Laura Bond

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Glutathione

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‘Glutathione …deserves attention as it is perhaps the most important anti-oxidant within cells and has proven to be highly cancer-protective,’ says nutritionist Patrick Holford, author of Say No To Cancer.

There are 89,000 medical articles on glutathione and it has been shown to help prevent ageing, Alzheimer’s, cancer as well as prepare the body for a healthy baby.

The importance of glutathione – which operates in the liver to clear toxins – was brought back to me recently over a vitamin injection.

‘Glutathione can help repair cellular damage and correct DNA mutations in cells,’ said Dr. David Jack as he hooked me up to an infusion of vitamin C, B complex (B1,2,3,5,6), biotin, glutathione, selenium, magnesium, zinc, copper and vitamin D.

Raw juices and fresh veggies contain abundant amounts of glutathione but levels are easily depleted by pollution, toxins, medication, stress and ageing. Dr. Jack, an anti-ageing expert (and gym-buff Scotsman) is one of the few doctors in the UK to offer infusions of glutathione, but he’s not alone in touting its benefits.

Holistic heavy weights including Dr. Mark Hyman, Dr. David Perlmutter, Patrick Holford and Dr. Garry Gordon are also fans of the molecule.

So I thought I’d provide a quick de-brief on the latest research.

Fertility: Gluathione is essential for healthy egg quality and low levels are associated male infertility.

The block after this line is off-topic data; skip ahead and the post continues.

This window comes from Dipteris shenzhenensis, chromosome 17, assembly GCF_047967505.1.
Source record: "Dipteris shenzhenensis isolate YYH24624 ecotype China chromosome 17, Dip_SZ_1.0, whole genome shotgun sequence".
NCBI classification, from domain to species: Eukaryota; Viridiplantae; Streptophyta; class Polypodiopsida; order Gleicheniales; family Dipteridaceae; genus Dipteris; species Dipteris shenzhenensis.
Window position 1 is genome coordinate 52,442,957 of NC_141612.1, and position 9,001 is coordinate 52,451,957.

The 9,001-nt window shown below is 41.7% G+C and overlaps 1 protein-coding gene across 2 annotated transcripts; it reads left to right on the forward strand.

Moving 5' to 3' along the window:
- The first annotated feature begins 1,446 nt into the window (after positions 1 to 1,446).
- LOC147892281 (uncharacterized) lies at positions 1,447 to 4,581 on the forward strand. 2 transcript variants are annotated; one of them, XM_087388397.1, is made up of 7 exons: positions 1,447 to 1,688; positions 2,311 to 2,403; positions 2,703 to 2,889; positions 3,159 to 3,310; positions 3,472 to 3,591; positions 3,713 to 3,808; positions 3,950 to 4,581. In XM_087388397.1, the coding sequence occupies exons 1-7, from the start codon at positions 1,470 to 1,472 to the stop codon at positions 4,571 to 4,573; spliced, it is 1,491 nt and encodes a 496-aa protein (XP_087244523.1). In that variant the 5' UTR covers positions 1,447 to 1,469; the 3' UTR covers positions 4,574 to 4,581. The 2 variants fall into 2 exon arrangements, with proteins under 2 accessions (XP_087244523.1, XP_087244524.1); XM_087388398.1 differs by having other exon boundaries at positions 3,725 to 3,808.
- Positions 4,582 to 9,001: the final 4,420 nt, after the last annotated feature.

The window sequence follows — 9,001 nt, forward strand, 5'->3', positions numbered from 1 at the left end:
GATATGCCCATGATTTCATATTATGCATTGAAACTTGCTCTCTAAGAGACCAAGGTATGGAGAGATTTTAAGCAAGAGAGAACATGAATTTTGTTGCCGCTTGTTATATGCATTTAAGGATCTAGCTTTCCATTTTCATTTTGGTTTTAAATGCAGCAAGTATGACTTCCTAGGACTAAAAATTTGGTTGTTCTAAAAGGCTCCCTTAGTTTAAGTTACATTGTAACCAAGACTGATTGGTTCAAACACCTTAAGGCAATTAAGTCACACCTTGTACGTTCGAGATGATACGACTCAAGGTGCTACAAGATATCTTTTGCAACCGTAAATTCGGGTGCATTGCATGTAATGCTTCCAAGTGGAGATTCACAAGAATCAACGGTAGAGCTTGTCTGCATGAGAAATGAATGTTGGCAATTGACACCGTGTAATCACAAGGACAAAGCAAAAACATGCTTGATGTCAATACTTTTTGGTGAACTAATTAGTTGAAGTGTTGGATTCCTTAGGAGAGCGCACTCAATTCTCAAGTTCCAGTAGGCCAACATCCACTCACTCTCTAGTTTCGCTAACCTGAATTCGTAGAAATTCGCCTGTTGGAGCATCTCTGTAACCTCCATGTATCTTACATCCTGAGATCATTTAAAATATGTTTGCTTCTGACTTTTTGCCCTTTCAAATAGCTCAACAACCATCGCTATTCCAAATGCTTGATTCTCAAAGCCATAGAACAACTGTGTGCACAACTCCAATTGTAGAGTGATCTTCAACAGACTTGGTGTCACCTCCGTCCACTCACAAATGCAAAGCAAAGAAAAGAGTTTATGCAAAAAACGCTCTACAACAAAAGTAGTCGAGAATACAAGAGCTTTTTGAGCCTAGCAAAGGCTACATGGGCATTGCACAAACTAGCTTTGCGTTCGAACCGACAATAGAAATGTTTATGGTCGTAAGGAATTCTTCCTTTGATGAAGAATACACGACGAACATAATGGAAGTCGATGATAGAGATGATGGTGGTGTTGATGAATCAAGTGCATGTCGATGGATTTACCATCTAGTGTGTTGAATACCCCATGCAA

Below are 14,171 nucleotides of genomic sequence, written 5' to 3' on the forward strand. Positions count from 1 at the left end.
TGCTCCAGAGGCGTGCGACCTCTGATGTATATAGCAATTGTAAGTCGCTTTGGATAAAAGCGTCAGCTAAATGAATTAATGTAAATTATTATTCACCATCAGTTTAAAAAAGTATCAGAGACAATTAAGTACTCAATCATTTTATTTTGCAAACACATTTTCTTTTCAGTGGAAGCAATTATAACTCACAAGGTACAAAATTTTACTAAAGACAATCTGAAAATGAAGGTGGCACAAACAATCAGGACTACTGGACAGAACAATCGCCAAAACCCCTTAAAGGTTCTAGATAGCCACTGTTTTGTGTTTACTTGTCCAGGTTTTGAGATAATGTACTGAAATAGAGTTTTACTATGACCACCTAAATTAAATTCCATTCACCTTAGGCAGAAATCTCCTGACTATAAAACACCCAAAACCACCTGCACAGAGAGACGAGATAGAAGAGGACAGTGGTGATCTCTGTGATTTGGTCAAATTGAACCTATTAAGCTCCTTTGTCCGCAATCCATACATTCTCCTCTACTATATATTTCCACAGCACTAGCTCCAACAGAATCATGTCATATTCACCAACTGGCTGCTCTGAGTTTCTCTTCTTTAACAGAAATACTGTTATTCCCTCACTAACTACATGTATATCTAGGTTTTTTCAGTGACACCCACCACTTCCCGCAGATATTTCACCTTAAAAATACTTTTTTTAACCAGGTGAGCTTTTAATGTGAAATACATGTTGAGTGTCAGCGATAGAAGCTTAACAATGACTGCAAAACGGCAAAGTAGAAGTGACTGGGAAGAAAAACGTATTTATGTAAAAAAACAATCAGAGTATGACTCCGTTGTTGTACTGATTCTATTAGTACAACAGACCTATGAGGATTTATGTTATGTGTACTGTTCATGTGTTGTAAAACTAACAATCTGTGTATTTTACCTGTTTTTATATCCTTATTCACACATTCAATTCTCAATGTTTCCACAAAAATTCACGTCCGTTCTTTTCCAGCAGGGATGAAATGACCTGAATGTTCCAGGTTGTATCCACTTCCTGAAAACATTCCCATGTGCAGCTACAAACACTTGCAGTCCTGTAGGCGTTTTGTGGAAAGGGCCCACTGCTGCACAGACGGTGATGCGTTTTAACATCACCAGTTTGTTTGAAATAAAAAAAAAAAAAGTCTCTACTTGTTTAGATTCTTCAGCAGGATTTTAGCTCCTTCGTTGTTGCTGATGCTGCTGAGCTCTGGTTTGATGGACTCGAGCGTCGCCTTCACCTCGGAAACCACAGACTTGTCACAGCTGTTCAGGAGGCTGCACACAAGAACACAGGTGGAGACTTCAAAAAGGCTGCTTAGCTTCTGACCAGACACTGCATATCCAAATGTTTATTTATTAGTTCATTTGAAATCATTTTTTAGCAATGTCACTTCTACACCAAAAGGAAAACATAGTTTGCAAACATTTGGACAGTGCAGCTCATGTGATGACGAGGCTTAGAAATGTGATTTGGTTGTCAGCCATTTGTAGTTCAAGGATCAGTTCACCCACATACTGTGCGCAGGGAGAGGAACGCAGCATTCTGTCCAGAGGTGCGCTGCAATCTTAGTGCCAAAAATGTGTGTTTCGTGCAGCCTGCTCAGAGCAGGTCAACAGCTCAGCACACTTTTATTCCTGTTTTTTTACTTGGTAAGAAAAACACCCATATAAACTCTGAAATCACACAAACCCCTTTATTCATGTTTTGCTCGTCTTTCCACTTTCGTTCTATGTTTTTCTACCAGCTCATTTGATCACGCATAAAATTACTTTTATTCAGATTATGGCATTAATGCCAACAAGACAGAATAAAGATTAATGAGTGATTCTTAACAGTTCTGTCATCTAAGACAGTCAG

Anti-Cancer: Glutathione has been shown to stimulate apoptosis (cell death) of malignant cells while leaving healthy cells intact. Other studies show glutathione can help prevent toxicity from chemotherapy.

Anti-Ageing: As we age our levels of glutathione levels start to decline, usually around the age of 45. These levels can dip by as much as 50%. Supplementing with glutathione has been shown to protect the body from a host of age-related diseases including stroke, diabetes and heart disease.

Alzheimers: Glutathione remains a ‘promising therapeutic strategy to slow and prevent mild cognitive impairment and Alzheimer’s disease’ according to a 2011 study.

Where to get it:

Eggs, meat, garlic and onions – all these foods are rich in the amino acid cysteine which increases production of glutathione in the body.

Broccoli Sprouts – and other cruciferous vegetables (like kale and cauliflower) support glutathione production.

Brazil nuts – selenium helps the body recycle glutathione and brazil nuts are one of the richest sources. You could also try sardines (one can provides 70% of your RDA of selenium).

Sauerkraut and probiotics – this month a team from Chalmers University of Technology found that the bacteria in our small intestine help regulate glutathione. You can read the study here.

Berries – they contain compounds called anthocyanins, which recycle glutathione and make it ‘much more powerful’ according to Holford.

There is also the option of liposomal glutathione and ASEA – a supplement said to boost glutathione 500%.

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Disclaimer

Laura Bond is a journalist, author and health coach. She specialises in helping clients beat stress, reduce their toxic load and prepare their bodies for babies. To find out more, click here.

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